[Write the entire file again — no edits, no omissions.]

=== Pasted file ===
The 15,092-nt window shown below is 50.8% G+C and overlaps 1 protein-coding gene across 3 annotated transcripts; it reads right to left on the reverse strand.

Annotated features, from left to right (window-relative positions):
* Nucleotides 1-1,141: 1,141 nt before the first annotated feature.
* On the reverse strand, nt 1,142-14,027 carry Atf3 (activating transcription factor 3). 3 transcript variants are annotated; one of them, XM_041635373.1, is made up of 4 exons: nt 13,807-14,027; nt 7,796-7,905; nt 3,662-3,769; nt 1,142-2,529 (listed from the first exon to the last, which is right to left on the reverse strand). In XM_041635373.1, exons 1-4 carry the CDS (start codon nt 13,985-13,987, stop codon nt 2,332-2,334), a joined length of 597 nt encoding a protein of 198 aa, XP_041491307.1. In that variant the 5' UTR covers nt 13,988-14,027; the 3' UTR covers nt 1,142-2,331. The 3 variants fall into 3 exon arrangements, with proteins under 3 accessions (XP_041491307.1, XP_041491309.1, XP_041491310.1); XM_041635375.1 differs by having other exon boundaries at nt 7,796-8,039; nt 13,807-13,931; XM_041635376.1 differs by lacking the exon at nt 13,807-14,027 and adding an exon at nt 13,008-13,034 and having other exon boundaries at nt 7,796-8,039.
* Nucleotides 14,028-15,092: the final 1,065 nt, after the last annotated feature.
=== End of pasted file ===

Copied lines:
The 15,092-nt window shown below is 50.8% G+C and overlaps 1 protein-coding gene across 3 annotated transcripts; it reads right to left on the reverse strand.

Annotated features, from left to right (window-relative positions):
* Nucleotides 1-1,141: 1,141 nt before the first annotated feature.
* On the reverse strand, nt 1,142-14,027 carry Atf3 (activating transcription factor 3). 3 transcript variants are annotated; one of them, XM_041635373.1, is made up of 4 exons: nt 13,807-14,027; nt 7,796-7,905; nt 3,662-3,769; nt 1,142-2,529 (listed from the first exon to the last, which is right to left on the reverse strand). In XM_041635373.1, exons 1-4 carry the CDS (start codon nt 13,985-13,987, stop codon nt 2,332-2,334), a joined length of 597 nt encoding a protein of 198 aa, XP_041491307.1. In that variant the 5' UTR covers nt 13,988-14,027; the 3' UTR covers nt 1,142-2,331. The 3 variants fall into 3 exon arrangements, with proteins under 3 accessions (XP_041491307.1, XP_041491309.1, XP_041491310.1); XM_041635375.1 differs by having other exon boundaries at nt 7,796-8,039; nt 13,807-13,931; XM_041635376.1 differs by lacking the exon at nt 13,807-14,027 and adding an exon at nt 13,008-13,034 and having other exon boundaries at nt 7,796-8,039.
* Nucleotides 14,028-15,092: the final 1,065 nt, after the last annotated feature.